China Posts Record Trade Surplus in October as Exports Surge
Nov 8, 2021
Despite global supply-chain disruptions, China's exports soared in October, resulting in a record monthly trade surplus.
Exports increased 27.1 percent in dollar terms to $300.2 billion last month, according to figures released by the General Administration of Customs on Sunday. That was the 13th month in a row that the economy grew by double digits, above experts' projections of a 22.8 percent increase. Imports climbed by 20.6 percent, resulting in an $84.54 billion trade surplus.
Throughout the year, China's trade growth has stayed substantially above pre-pandemic levels. Its exports have already surpassed those of the entire year 2020.
The strong trade performance is supporting a Chinese economy that has slowed dramatically in recent months as a result of weak domestic demand caused by a real estate downturn, electricity shortages that have slowed industrial output, and weak consumer spending exacerbated by sporadic coronavirus outbreaks.
China's coal imports nearly quadrupled in October compared to the same month a year ago, as Beijing struggled to deal with power outages caused by a shortfall of the commodity and rising electrical demand, particularly from export-oriented firms. Natural gas imports, which are a cheaper alternative to electricity for heating houses, increased by 22% in the first ten months of the year.
As economies throughout the world recovered from virus-induced lockdowns in 2020, global trade has been at historic levels this year. Many nations' supply chains have been strained as a result of a lack of containers and ships, as well as port capacity, including drivers who carry products to stores.
As predicted by declining transportation costs, the prognosis for the supply chain issue may be improving.
According to customs statistics, China's exports to the European Union and the United States grew at the quickest rate among its main trade partners this year. The country's trade surplus with the United States, which has been a source of trade tensions between the world's two largest economies, increased to 2.08 trillion yuan ($325 billion) in the ten months to October from 1.75 trillion yuan a year earlier, owing in part to a slowdown in Chinese soybean imports due to weather-related issues in recent months.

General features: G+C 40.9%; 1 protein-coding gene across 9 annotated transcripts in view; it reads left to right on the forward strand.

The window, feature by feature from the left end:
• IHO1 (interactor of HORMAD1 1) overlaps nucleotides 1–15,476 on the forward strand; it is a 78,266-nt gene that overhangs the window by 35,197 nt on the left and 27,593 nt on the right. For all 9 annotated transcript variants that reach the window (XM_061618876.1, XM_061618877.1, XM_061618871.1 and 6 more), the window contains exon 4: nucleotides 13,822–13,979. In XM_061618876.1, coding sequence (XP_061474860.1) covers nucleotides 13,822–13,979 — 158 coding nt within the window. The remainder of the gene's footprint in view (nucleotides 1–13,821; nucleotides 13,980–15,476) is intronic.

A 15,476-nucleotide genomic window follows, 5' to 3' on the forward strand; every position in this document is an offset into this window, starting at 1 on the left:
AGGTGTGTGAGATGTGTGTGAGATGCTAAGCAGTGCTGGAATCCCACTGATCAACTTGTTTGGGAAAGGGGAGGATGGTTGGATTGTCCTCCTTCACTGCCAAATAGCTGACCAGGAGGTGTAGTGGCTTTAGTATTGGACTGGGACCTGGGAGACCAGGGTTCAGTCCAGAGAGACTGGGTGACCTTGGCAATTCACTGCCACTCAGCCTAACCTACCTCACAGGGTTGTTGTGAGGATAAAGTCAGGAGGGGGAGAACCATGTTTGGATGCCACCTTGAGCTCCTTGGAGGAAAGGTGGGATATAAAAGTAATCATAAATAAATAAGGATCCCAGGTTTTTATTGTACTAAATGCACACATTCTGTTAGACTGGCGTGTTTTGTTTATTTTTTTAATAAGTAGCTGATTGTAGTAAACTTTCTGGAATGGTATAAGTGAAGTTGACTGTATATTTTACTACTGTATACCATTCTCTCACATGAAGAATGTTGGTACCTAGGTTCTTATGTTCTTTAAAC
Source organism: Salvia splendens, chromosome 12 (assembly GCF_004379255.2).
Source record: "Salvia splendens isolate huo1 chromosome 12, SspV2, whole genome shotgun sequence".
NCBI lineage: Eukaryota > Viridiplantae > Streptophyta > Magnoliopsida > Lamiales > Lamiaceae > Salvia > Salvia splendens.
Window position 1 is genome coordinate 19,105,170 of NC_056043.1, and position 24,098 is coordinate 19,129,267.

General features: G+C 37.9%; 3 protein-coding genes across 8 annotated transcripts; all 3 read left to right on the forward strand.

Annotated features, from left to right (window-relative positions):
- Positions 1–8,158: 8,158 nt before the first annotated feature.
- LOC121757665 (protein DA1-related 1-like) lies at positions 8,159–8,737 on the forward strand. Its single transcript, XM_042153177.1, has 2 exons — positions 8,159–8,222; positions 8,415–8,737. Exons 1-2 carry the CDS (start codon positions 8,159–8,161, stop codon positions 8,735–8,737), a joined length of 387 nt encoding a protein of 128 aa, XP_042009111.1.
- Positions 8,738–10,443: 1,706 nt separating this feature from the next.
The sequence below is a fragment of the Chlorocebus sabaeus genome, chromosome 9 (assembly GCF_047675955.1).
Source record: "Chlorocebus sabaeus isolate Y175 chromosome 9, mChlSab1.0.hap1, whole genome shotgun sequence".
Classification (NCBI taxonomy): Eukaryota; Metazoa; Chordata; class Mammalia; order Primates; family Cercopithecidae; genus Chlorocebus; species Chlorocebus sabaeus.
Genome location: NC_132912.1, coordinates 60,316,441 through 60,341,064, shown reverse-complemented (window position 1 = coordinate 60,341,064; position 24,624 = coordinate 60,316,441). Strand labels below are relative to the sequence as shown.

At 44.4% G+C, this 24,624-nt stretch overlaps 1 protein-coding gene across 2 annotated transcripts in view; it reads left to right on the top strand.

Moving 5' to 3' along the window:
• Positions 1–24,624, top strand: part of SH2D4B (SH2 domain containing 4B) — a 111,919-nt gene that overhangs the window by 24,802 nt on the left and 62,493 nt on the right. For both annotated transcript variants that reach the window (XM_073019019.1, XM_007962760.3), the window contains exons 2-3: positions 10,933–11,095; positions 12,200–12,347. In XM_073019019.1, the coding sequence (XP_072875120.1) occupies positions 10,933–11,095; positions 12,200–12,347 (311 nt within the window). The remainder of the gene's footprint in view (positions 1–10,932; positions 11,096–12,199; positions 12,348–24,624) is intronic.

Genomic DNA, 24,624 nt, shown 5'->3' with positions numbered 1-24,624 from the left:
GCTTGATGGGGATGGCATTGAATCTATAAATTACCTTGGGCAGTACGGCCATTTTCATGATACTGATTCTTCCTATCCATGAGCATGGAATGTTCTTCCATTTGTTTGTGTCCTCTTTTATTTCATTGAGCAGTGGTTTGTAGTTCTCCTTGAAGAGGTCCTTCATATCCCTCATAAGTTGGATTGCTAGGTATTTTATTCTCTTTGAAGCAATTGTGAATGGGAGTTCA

According to the customs office, machines and electrical equipment accounted for about 60% of Chinese exports in terms of value this year. Clothing and plastic items, which require a lot of labor, accounted for another 18% of the total. Household appliances, lights, and furniture showed the biggest gain in exports in October, according to Goldman Sachs Group Inc. analysts.
Because of its industrial and construction-heavy economy, China is the world's greatest source of demand for most commodities. Due to the country's property market crisis, demand for construction-related materials has slowed this year, with iron ore imports falling in volume terms in October.
Dollar inflows have bolstered China's currency this year, helping to boost the government's foreign exchange reserves, which reached $3.22 trillion at the end of October, according to the People's Bank of China. Even when individual corporations like China Evergrande Group struggle to repay their loans, the dollar provides a significant buffer for China against any global economic disasters.
According to Bloomberg Economics research, the country's strong export momentum will endure at least for the next several months. If consumers in Western economies continue to transition away from goods and toward services consumption, and nations in South and Southeast Asia resume factory operations following pandemic-related shutdowns, demand for Chinese products may decline.
In recent days, the administration has warned of the economy's "downward pressure" and promised steps to bolster domestic demand, including more supportive policies for small and medium-sized businesses. The central bank has sworn not to utilize the property market to give temporary stimulus, and it has been cautious, keeping to short-term loans to keep interbank liquidity constant. Since July, bank reserve requirements have remained intact, while policy interest rates have been fixed since last year.